Paul Graham: Start Small To Grow Big

One of the most influential thinkers in the world of startups has got to be Paul Graham. The founder of Y Combinator also writes some of the most influential essays, always excellent and thought-provoking. Recently Paul announced he was stepping down as the head of Y Combinator and then was interviewed at The Launch Festival about the things he has learned.

One of the most interesting and important comments, from this TechCrunch article, was the following:

In relating the ingredients or factors that are the secrets to — or most often point the way to — achieving that illusive hockey-stick-style growth curve, Graham said:

“Start with a small, intense fire.”

In other words, find a small number of people that want what you have or are making badly. In the beginning, Graham said, that number is going to be small, and that’s okay. Don’t be embarrassed. Graham related the example of Apple, which only produced a couple hundred units of Apple I, its first computer. However, Apple sold 175 of those 200 units within the first 10 months by finding and appealing to early computer hobbyists.

More so than identifying who you want your users to be, your ideal customer, you have to understand who your users actually are, and who is really clamoring for your product. “You’ve got to know who those first users are,” Graham explained, “and sit with them, spend time with them, focus on them — have a party with them.”

Your first goal is focusing on those first 50, 100, or 500 users, and make them really, really happy. If you can do that, you’re on your way, and you can go from there, he said.

I’ve been asked how we get started a lot lately as we applied to a startup incubator for Equals and did some practice pitches last year. What’s the marketing plan, they ask? I know what I’m doing in my head but I’m certain I’ve done a really lousy job of relating what I’m thinking to others.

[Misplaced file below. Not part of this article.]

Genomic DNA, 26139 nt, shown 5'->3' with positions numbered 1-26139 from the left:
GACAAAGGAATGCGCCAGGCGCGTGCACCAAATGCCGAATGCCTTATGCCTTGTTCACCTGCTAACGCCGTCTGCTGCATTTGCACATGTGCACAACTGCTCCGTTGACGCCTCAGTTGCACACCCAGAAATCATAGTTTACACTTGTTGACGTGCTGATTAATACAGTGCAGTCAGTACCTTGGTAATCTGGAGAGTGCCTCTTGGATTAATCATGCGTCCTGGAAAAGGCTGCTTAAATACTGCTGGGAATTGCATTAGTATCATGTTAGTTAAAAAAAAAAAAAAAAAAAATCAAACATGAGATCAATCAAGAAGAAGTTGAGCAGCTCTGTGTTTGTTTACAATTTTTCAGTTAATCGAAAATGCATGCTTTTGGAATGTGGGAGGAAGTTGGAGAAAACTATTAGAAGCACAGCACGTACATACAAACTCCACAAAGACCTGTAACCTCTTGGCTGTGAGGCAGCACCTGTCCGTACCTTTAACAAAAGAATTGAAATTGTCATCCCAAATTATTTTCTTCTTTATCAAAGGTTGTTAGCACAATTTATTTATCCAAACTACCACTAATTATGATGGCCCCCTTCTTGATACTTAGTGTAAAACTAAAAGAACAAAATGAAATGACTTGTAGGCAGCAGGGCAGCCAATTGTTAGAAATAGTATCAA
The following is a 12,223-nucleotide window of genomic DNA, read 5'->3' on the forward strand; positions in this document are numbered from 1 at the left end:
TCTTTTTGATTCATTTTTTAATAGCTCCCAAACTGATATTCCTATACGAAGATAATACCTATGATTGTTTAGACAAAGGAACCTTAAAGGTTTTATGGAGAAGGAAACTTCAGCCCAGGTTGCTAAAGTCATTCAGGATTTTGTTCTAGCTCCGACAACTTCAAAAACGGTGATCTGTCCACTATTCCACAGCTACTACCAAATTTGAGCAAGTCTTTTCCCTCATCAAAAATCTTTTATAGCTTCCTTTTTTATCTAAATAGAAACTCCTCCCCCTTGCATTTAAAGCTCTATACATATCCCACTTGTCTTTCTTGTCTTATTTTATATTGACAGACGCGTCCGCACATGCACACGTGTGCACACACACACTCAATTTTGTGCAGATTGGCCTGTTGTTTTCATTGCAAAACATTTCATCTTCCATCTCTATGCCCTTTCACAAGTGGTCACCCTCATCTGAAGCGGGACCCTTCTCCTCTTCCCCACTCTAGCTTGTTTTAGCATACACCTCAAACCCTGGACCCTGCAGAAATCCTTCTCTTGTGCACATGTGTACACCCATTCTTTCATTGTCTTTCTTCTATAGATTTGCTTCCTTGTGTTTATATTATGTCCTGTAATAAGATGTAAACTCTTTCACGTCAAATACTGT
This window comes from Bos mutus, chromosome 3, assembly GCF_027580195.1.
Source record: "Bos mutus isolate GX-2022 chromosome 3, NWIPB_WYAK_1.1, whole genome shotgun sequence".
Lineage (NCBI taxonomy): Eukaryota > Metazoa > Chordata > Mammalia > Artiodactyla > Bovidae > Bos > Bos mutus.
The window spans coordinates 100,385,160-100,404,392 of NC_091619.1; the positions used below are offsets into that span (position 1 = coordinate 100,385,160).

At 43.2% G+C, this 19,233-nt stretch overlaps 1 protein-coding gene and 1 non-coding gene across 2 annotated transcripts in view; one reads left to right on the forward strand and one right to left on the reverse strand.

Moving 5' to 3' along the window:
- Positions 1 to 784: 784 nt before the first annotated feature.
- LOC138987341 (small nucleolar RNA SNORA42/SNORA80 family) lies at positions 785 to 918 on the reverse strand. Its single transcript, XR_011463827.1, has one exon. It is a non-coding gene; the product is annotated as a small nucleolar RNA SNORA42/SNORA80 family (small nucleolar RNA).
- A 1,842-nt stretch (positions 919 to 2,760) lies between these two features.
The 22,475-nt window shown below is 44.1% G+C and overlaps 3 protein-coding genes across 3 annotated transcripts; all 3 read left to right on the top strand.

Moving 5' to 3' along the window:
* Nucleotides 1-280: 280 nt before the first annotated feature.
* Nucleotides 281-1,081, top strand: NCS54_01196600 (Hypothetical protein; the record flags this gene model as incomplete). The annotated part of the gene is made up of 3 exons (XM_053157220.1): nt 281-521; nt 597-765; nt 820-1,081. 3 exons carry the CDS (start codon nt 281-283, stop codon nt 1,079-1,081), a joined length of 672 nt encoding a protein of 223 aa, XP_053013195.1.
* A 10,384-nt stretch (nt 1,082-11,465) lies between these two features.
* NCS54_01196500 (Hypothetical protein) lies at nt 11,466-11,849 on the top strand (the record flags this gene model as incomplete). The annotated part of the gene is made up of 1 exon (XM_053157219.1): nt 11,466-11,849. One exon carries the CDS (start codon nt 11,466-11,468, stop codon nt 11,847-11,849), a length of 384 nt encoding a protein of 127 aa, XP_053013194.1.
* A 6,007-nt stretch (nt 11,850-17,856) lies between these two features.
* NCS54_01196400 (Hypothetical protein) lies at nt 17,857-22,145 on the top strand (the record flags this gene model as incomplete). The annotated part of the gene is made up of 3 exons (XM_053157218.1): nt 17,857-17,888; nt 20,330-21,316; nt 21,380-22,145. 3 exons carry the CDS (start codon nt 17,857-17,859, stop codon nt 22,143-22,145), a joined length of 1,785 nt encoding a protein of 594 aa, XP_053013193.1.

Paul Graham put the right words in my mouth. Our goal is to get 50-100 extraordinarily committed customers using and excited about Equals. I want to understand these people as well as I can and then use that knowledge to tailor the product even further. I believe the marketing plan will flow out of this work.

The problem, though, is that getting “50, 100 or 500 users” is really hard and that’s one of the reasons we chose to work on Equals out of all the prototypes we wrote a couple of years ago. We have 1.5 million iOS and Android powerOne downloads, 230,000 of which use our software calculators — which solves a similar job to be done — on a monthly basis. Of those 230,000 active customers, 50,000 are using one of our paid products with the rest using our free ones. We have already queried a small subset about Equals (about 2,000 of the 230,000), showed them the site, a video and other materials and had some small conversations with a few. The email list stands at around 700 right now.

I’m betting that Paul Graham is right, that it takes less than a few hundred to start an inferno. I’m also betting that we will find those 50-500 amongst our existing powerOne customers. We will know more in the next few months.

3 thoughts on “Paul Graham: Start Small To Grow Big

  1. This post is timely.

    I love what I’m doing and I have an engaged, very cool, but very small audience.

    It’s hard to see how to grow the audience into a meaningful number.

    This post renews me hope.

    On Wed, Feb 26, 2014 at 8:12 AM, Elia Insider

    • The next component is to understand these customers well enough that the path starts to appear. For you, Matt, how well do you know these customers who get your newsletter? It sounds like magic but this I have seen and accomplished before. When I first started, powerOne’s path emerged this way, through a lot of conversations with customers. What I didn’t understand at the time was how I got the first few hundred. Turns out the market for Palm OS apps and the marketing channels provided meshed well. I got “lucky.” (Defining “luck” in this case as getting a positive outcome without understanding why it happened.)

      There is a concept in Lean Startup of product/market fit. In short it means does the product fit the market. Steve Blank frames how to answer this question on pages 260-64 in The Startup Owner’s Manual ( You can also use to help with the survey questions.

      On Wed, Feb 26, 2014 at 9:15 AM, Elia Insider wrote:


  2. A survey is a great idea – adding that to my list.

    Thanks for the tips and insight.

    Keep us posted on Equals news.

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